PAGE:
Sacrficial Service

21 Nov 2023

What was it like to go through the process of becoming Pioneers member?

I first heard about Pioneers in 1998 when I was studying at the Bible College of Victoria (now MST), preparing to be a Bible translator. Even though I was expecting to serve with another organisation, Russell Briggs, a Pioneers mobiliser, was continually encouraging me on my mission journey. He said he didn’t mind which agency I went with, he just wanted to see me where God wanted me to be. I so appreciated his support and personal interest through my years of study when I was trying to work out where God wanted me to serve and with which organisation! When I finally made my decision, I realised that Pioneers was the one I could marry! I still remember my interview. I went out to lunch at with Tim Meyers, Simon Longden and Rod White and had a great relaxed chat. When we got back to the office I asked, “So, when are you going to interview me?” They laughed, “We did, over lunch!” Things were pretty relaxed!

What were your first impressions on the field?

I loved learning the language!! I found the local people incredibly friendly, and although at times I became exhausted engaging for long periods of time, I also remember that when I was feeling down, homesick or alone, hanging out with local people was usually the best antidote. Another big impression was Americans! I was the only Aussie in our area at that time, and I was on an all-American team. They were so kind – always making a big effort to ask about Australia, to include me in their families, and to support me as a single. I was challenged by their generosity and the genuine affirmation they gave – a bit different to the Aussie ‘put down’ humour I was used to.

Sadly, the events of September 11, 2001, left a big impression too. That act of terrorism occurred eight weeks after my arrival on the field, and changed everything, bringing much fear. My team had already been traumatised by violent riots against Christians 18 months earlier, and now the tensions between Christians and Muslims worldwide were at an all-time-high. I lived with an evacuation bag packed next to my door for at least twelve months, ready to leave quickly if the local people turned on us – but thankfully that never happened.

How has ministry/mission changed over the years?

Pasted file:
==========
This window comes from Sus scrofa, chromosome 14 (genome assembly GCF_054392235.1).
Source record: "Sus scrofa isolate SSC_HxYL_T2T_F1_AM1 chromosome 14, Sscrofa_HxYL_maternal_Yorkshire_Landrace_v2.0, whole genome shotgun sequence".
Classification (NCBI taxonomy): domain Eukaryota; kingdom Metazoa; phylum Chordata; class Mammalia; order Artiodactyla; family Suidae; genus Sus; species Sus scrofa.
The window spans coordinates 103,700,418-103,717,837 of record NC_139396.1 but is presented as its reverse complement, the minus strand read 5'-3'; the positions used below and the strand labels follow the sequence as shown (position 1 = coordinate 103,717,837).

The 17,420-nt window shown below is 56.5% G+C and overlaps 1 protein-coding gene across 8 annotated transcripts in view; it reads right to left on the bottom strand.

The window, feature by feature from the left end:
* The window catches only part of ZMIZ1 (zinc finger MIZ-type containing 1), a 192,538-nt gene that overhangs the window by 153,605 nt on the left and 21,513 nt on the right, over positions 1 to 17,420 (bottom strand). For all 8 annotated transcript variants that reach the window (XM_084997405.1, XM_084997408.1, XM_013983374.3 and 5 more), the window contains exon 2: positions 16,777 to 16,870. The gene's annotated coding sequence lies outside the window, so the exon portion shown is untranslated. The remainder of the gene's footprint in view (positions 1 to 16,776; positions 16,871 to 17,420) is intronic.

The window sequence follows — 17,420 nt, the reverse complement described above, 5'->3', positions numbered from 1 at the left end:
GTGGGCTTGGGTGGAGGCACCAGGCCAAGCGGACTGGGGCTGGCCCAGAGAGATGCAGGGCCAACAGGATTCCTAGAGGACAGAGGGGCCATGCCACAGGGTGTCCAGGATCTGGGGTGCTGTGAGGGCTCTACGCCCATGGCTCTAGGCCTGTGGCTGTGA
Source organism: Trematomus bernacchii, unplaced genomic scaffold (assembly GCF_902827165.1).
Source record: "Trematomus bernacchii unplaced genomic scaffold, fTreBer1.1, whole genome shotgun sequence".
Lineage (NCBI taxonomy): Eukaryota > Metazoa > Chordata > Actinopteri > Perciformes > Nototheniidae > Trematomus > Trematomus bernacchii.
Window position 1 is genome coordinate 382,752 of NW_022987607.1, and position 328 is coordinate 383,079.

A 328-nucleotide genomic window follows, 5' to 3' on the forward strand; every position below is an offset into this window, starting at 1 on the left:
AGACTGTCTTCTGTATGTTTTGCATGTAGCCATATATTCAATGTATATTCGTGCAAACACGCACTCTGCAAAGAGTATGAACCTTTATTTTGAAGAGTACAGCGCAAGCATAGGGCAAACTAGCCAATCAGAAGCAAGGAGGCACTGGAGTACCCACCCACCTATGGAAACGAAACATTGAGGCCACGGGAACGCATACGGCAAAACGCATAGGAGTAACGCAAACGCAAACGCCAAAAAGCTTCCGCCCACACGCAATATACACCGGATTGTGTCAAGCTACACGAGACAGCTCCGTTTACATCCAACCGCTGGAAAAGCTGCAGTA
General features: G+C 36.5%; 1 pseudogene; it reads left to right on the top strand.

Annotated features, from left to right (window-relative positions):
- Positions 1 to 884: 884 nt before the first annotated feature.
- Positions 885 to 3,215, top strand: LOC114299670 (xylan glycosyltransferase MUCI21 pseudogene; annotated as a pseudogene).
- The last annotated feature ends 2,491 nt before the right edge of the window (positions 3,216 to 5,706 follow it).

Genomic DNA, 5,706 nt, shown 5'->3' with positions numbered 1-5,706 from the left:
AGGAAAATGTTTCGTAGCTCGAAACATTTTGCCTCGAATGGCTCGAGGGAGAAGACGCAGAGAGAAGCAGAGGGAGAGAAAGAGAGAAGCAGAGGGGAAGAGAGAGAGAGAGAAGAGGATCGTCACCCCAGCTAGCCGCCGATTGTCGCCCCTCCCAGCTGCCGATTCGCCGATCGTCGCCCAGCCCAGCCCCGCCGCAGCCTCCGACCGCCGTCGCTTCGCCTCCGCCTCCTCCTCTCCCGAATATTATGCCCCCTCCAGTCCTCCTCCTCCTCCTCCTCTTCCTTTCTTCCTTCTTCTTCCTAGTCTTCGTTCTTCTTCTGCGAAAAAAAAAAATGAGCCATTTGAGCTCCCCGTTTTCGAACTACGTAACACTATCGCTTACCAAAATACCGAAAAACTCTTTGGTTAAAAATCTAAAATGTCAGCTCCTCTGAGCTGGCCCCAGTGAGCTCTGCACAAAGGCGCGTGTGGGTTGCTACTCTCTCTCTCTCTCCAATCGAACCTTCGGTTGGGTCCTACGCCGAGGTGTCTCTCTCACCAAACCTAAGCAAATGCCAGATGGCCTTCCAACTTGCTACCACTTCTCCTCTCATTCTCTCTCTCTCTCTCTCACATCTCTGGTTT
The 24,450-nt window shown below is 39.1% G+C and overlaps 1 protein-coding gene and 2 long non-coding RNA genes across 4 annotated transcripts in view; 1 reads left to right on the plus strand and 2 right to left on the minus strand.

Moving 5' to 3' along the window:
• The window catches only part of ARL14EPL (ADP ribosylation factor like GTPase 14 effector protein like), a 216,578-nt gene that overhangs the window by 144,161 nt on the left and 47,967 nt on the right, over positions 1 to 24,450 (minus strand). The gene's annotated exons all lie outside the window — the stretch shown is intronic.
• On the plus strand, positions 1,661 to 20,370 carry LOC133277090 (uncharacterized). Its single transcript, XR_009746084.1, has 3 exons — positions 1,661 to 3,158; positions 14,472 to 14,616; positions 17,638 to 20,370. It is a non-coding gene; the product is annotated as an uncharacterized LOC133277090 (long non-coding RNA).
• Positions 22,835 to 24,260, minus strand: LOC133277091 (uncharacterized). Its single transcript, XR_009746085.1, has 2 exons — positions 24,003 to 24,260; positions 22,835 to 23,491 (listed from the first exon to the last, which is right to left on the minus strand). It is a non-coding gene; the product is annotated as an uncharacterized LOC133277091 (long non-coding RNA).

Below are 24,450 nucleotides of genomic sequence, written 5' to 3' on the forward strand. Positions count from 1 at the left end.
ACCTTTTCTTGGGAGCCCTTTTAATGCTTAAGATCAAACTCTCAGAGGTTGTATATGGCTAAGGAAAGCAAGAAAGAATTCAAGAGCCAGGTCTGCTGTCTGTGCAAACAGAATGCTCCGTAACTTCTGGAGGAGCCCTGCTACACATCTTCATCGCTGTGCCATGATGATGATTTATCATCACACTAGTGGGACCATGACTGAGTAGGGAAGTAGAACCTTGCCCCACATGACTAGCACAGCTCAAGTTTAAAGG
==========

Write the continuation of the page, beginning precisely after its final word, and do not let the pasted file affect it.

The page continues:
Two very significant changes are that my team is now all local people, and my role is now more supporting local leadership rather than leading the local team.

Probably the biggest change in our area of ministry – Bible translation – has been the changing use of technology. We are working in a very sensitive area, so using printed copies of the Bible is risky for our partners who are reaching out the Eswe people – but having the Bible on phones or online opens myriad new opportunities. Working remotely is also now easy and effective. COVID saw me stranded in Australia for two years, but we were able to continue working together on Zoom, and in fact got more translation done in those years than in any previous year! Now I am working from Australia about 60% of the time, connecting with the team most days thanks to technology.

What are you looking forward to?

I am looking forward to:

  • – seeing my national colleagues running the project and telling me what to do!
  • – the translation of the New Testament into the Eswe language finally completed!
  • – more and more Eswe people hearing God’s Word in their heart language and seeing God transforming their lives.

And, most of all, I am looking forward to one day, standing around the throne, worshipping Jesus alongside thousands of Eswe people among others from every nation, tribe and tongue!

JB | A Pioneers Member

‘Let us not become weary in doing good, for at the proper time we will reap the harvest if we do not give up’ Galatians 6:9

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